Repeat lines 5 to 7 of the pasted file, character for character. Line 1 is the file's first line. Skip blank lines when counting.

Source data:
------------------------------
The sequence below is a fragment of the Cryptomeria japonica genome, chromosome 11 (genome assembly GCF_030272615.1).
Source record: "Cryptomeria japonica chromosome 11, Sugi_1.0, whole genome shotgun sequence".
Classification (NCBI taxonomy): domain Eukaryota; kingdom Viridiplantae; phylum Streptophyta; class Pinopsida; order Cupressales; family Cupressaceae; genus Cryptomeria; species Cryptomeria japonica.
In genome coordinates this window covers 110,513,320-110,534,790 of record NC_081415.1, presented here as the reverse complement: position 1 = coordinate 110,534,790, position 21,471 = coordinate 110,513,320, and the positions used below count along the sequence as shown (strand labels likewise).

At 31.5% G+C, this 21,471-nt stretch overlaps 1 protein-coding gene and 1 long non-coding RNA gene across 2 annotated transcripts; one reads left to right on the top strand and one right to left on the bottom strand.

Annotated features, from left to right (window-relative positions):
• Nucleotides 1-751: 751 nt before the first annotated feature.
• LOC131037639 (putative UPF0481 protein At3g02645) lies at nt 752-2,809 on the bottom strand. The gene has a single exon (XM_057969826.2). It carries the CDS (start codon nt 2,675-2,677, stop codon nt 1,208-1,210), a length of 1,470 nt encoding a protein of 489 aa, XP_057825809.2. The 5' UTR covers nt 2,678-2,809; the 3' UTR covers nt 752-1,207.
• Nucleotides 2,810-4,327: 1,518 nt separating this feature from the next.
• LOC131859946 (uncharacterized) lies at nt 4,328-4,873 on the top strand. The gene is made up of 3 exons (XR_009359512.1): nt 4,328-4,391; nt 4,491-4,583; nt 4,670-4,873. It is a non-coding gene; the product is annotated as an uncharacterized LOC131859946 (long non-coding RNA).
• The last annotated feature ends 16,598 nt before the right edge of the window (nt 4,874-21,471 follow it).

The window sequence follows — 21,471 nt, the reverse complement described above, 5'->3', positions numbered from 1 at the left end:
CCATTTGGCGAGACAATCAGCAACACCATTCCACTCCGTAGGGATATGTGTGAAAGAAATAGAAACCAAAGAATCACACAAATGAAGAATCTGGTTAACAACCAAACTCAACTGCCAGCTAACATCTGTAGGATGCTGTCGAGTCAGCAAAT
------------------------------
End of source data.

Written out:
At 31.5% G+C, this 21,471-nt stretch overlaps 1 protein-coding gene and 1 long non-coding RNA gene across 2 annotated transcripts; one reads left to right on the top strand and one right to left on the bottom strand.

Annotated features, from left to right (window-relative positions):
• Nucleotides 1-751: 751 nt before the first annotated feature.